Clarissa Pinkola Estes examines archetypal themes in fairy tales relevant to unleashing creativity and letting your unique talents blossom. Estes uses a combination of Jungian psychology together with family wisdom to explain the significance of various tales. I learned that she had been held at gunpoint down in Guatemala, during a period of civil unrest, listening to her inner voice/angel, she eventually started singing to her kidnappers, who let her go, saying the singing was driving them nuts. She finishes each chapter with a blessing. I really liked this title, As it was so deep & rich, I wouldn’t want to read several back to back. I really enjoyed this book, & feel like I benefited from her wisdom.
This was a mixed bag of tales. Some lived up to the advertising, others were less successful. One of the problems I had with some of the tales, is telling me how smart the protagonist is, and then all she did was sprinkle magic fairy dust that she had from somewhere to solve all the villages problems. I realize it is more difficult to show instead of tell, in short tales, but maybe you can’t have short fairy tales that cannot be shown, but must be told. I did enjoy the story Janet Burd (a Tam Lin variation), as well as the Mollee Whoppee story.
The Pevensie siblings travel back to Narnia to help a prince denied his rightful throne as he gathers an army in a desperate attempt to rid his land of a false king. But in the end, it is a battle of honor between two men alone that will decide the fate of an entire world.
A battle is about to begin in Prince Caspian, the fourth book in C. S. Lewis’s classic fantasy series, which has been enchanting readers of all ages for over sixty years. This is a stand-alone novel, but if you would like to see more of Lucy and Edmund’s adventures, read The Voyage of the Dawn Treader, the fifth book in The Chronicles of Narnia.
This was an enjoyable steam-punk retelling of Cinderella. Cinder is a cyborg mechanic who can’t remember her life before the accident that claimed her parents and made it medically necessary to replace her leg and other parts with machinery. She was adopted but her new guardian dies before he is able to bring her home to his wife and daughters and tell them why he has adopted a cyborg child. She works to make money for her stepmother and keep their household afloat though they treat her like a servant.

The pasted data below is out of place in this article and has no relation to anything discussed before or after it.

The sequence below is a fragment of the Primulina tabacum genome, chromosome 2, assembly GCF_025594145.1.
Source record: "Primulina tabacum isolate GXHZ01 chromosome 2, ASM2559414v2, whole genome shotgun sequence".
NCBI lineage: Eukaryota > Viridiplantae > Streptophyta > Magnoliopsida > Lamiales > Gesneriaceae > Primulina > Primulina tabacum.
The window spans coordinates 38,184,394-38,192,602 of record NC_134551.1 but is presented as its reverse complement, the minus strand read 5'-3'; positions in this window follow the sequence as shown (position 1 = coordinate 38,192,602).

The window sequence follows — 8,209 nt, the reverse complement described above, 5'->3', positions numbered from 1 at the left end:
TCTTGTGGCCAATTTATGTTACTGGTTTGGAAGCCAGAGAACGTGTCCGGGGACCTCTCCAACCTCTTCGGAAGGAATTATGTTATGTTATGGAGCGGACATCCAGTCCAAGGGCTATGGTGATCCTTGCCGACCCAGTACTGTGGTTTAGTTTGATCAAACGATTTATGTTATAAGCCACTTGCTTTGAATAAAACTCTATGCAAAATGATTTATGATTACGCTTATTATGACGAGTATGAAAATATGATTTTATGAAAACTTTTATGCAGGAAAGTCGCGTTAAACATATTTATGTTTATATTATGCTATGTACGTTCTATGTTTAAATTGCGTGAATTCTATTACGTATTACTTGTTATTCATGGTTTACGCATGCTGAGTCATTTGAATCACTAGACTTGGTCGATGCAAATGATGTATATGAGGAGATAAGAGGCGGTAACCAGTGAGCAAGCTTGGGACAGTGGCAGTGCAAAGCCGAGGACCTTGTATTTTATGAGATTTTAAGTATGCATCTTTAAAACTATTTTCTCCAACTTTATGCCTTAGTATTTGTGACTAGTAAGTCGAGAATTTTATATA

A plague is running rampant throughout their country and attacking young and old, rich and poor alike. Her favorite sister becomes ill days before a ball is planned. She tries to encourage her sister by telling her how she met the prince when he brought an automaton to her shop for repair and how he invited her to the ball. She promises to get the prince to dance with her sister if she will just get better and be able to go to the ball.
The prince has troubles of his own. His father is gravely ill with the plague. The ruler of Mars is on her way with an entourage to discuss peace talks that all his advisers believe is a prelude to war. Of course, the prince could marry the queen of Mars and make her his Empress ensuring peace but would that really be the best thing for both planets?
When an evil magician needs Aladdin to fetch a magic lamp, Aladdin is too smart for him. But the magician soon wants his revenge. And, the Youngest-of All tried to please her two sisters. But they want to spoil her happiness. Can she still marry her beloved prince?
Another delightful retelling of a fairy tale by Jessica Day George, this time, we revisit the story Cinderella. In this version it is the Fairy Godmother who is wicked, and Eleanora (Cinderella) is but a victim. The protagonist is Poppy one of the Twelve Dancing Princesses from an earlier book. I think I must read all of this author’s books – they are enchanting!
A proper Empire wants a border and currency and some who are high and some who are low. And a really proper Empire, the best and most enviable kind of Empire, has Criminals. You’re not doing Empire right if there aren’t loads of people who don’t like it one bit!